Circadian Rhythms

Satisfactory Essays
Circadian rhythms are endogenous and self sustaining in all animals and plants. These rhythms are present in the absence of environment clues such as light, temperature and social clues. In absence of clues, animals free run in constant darkness due to programmed genetic interactions. Some of the genes involve in this processes are Per, Clock and Cry. The expressions of these genes are tightly regulated at molecular level by proteins which bind to promoters and repressors to create a rhythm throughout the day. For example, bmal and clock bind to ebox region to produce cry and mper proteins (Hong and Chong, 2007). These proteins are concentration dependant which means high level binds to repressor region to avoid further transcription. Such oscillations work on close to 24 hour cycle in animals and plants. These processes occur without any environmental clues. In case the environment clues are introduced to animals, they tend to synchronize internal clock with external signals. One such example of synchronization is shown in dorsophilia which increase Tim protein at night and the presence of external light decrease the production of Tim protein. This results into phase delay in dorsophilia (Leuloup and Goldbeter, 2001).

The idea of phase advance and delay were first proposed by Aschoff and Pittendrigh (1960), but subsequent genetic studies have shown exact genes involved in phase delay and advance occurs due to over or under production of proteins as described in dorsophilia studies. Many knock out studies have shown that disruption of genes involve in circadian rhythm have created arrythmicity in animals. Low-Zeddies and Takahashi (2001), created clock mutants which were arrhythmic when exposed to dark condition. The period of clock mutants were greater when compared to wildtype mice. The mutant also showed higher phase-shifts hours and lower circadian amplitude.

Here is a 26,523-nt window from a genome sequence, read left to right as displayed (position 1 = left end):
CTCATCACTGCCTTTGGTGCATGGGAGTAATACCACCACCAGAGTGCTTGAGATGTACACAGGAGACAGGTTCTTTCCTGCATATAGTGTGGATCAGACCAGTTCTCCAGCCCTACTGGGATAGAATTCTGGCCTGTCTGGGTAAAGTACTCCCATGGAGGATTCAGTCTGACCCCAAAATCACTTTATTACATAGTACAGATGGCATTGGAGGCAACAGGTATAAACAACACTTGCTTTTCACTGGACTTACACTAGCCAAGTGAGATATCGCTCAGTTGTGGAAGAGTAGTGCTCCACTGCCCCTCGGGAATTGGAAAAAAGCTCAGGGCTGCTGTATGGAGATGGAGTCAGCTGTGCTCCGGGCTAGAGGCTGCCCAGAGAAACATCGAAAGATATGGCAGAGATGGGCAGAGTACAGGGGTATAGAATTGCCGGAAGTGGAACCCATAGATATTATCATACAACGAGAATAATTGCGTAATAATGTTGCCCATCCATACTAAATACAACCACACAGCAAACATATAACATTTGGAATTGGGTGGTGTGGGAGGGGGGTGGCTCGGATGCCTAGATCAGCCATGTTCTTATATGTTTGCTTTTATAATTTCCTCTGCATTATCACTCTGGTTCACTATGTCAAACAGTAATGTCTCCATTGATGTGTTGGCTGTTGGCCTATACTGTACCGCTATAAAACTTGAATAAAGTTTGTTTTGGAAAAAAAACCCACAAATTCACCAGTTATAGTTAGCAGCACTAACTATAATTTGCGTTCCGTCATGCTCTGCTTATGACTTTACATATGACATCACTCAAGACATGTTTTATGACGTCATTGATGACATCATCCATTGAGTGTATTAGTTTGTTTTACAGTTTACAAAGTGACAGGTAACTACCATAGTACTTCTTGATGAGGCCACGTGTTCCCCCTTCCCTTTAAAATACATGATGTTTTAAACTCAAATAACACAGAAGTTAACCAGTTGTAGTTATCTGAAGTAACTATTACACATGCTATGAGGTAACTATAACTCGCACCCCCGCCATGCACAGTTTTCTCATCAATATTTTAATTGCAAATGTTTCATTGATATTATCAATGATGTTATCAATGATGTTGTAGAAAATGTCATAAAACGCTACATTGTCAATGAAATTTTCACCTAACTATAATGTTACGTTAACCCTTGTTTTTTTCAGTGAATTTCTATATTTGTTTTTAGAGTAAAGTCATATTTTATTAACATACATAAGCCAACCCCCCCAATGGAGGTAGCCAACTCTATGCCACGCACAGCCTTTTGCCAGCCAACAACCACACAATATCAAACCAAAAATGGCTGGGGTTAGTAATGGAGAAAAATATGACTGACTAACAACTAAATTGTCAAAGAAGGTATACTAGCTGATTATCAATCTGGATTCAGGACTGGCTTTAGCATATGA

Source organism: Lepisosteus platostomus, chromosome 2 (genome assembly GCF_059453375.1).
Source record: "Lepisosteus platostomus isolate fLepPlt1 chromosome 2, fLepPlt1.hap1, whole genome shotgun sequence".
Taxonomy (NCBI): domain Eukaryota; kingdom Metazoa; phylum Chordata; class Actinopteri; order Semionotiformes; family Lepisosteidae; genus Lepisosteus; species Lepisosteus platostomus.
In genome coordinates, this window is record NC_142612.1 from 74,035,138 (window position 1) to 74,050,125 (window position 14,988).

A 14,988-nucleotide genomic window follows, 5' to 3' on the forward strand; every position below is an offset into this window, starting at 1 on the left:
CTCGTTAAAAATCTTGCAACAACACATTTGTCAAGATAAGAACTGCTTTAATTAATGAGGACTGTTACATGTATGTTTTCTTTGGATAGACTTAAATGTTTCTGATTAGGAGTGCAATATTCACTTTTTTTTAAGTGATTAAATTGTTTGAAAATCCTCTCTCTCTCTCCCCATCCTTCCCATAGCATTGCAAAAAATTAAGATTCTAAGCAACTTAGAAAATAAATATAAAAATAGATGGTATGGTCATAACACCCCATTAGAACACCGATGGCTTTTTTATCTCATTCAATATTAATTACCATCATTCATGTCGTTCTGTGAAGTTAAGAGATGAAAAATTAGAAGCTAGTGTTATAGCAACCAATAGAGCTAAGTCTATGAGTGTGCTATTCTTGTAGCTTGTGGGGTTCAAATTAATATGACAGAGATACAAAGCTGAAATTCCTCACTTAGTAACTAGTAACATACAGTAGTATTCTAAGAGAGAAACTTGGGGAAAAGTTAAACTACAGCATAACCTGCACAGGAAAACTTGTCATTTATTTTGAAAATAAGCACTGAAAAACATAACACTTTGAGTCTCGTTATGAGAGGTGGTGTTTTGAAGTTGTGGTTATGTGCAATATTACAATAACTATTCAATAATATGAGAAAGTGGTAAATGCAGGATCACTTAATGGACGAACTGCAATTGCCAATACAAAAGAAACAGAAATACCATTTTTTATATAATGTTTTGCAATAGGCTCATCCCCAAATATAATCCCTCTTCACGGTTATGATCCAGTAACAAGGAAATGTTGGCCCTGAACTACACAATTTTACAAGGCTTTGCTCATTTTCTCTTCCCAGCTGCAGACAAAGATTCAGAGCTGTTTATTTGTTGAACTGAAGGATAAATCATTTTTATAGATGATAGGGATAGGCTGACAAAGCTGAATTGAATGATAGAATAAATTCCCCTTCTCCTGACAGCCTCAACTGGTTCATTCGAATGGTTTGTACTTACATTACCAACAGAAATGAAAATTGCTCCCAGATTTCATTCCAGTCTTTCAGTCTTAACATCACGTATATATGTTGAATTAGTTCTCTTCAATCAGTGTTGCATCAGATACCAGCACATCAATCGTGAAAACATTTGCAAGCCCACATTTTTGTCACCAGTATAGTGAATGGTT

Although clock expression has been important to understand rhythm, the initial information from retinohypothalamic tract to core or ventro-lateral region of the SCN has been a prime focus of the recent studies. It is widely known that information from ventrolateral region of SCN communicates with other regions of the SCN. Buhr and Yoo (2010), show ventrolateral and dorsomedial neuronal connection exists and this connection has a role in circadian rythm. Their data shows that tetrodoxin can make SCN temperature incompensated due to inhibition of signal from core to shell regions. Similarly, vasoactive intestinal peptide and peptide histidine iso-leucine are expressed in SCN when light information travel from retinohypothalamic tract.
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